7. Eat together as a family and make meal times relaxed, happy occasions for toddlers. Toddlers eat better in a relaxed, happy atmosphere and do not eat well if they feel anxious, rushed or forced to eat foods they don’t want to try. Toddlers learn to eat a variety of foods and improve on their self-feeding skills as they watch adults and other family members eat. This way, they also get to exercise a little independence.

8. Teach your toddler the importance of hand washing, and how to properly wash hands with soap and water. Ensure they wash their hands properly before handling food and when they come inside from playing. This will help to prevent the spread of germs and will keep toddlers from getting sick from common colds and infectious diarrhoea.

Promoting the health of children is essential as children’s experiences in their early life are central to shaping their health and well-being in the long term. Good nutrition is important for everyone but particularly important for infants and growing kids as it is directly linked to all aspects of their growth and development. Instilling proper nutrition trends in your children will help to promote a better quality of life for them and help them to take part in more activities with greater enjoyment.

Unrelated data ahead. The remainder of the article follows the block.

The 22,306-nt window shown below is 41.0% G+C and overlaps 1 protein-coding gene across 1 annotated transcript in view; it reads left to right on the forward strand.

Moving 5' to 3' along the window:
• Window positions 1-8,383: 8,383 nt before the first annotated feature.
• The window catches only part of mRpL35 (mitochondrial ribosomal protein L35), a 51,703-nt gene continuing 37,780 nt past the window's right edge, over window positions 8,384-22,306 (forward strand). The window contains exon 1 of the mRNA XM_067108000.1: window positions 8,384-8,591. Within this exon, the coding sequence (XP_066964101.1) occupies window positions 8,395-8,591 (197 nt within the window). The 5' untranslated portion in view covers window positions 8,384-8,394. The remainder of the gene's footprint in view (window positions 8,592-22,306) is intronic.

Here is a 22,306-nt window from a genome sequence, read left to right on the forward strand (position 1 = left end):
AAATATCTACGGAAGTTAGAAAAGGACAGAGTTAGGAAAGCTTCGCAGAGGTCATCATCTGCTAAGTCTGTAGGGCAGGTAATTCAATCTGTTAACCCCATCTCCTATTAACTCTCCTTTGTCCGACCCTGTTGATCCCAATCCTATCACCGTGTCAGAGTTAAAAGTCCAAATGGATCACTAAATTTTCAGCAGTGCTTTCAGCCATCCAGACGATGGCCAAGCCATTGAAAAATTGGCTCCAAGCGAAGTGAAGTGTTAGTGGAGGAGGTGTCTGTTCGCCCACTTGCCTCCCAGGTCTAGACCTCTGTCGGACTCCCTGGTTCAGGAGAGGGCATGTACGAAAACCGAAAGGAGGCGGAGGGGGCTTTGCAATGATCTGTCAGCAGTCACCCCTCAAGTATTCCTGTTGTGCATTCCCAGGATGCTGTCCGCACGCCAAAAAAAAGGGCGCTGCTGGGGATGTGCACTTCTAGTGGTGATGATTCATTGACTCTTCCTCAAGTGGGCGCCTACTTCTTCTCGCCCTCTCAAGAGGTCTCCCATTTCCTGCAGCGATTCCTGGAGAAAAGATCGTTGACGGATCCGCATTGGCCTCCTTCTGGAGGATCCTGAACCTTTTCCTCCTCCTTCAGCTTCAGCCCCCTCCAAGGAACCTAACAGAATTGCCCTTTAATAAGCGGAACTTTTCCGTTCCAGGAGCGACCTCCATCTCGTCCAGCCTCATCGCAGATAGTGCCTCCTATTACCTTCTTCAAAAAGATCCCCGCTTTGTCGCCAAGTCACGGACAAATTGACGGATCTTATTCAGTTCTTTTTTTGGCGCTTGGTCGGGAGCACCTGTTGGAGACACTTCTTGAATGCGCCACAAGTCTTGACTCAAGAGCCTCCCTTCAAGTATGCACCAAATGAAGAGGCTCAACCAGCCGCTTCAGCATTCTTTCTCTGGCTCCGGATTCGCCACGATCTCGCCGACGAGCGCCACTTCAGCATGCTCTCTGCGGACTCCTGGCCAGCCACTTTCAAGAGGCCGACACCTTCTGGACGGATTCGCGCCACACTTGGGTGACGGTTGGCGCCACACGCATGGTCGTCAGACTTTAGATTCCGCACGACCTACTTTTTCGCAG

Get more tips from the book, Become A Healthier You.

Photo Credit: Kofimusings

About Contributor
Ama Konadu Appiah holds a BSc Home Science from the University of Ghana, Legon and an MSc Nutritional Sciences from the University of Nottingham, UK. Ama specialises in health promotion activities, nutrition & metabolism and public health nutrition.

Monday, 16 February 2015

Constipation, its consequences, causes, solutions and use of laxatives

Constipation is the infrequent or difficulty in emptying the bowel due to stool remaining in the large intestine for long, consequently becoming hard and dry to pass out and/or muscle spasm. Constipation occurs in all age groups.

The consequences of constipation may include; loss of appetite resulting in underweight individuals in most cases, discomfort, pain, bad flatulence and bad breaths. In the long term constipation can also lead to faecal impaction (pool of hard stools in the rectum), haemorrhoids (piles), and bowel incontinence (the leakage of liquid stools). These consequences, affect our quality of life and prevent us from becoming healthier us to enjoy life to the fullest.

As the contributing factors of constipation include
1. Little or no fruits, vegetables, cereals intake and/or change in eating habits.
2. Drinking little or no fluids
3. Little or no physical activity
4. Ignoring the signal to pass stools and having limited time when using the toilet
5. Medication such as antacids, calcium and iron supplements
6. Conditions such as pregnancy, underweight, overweight, anxiety, depression, fever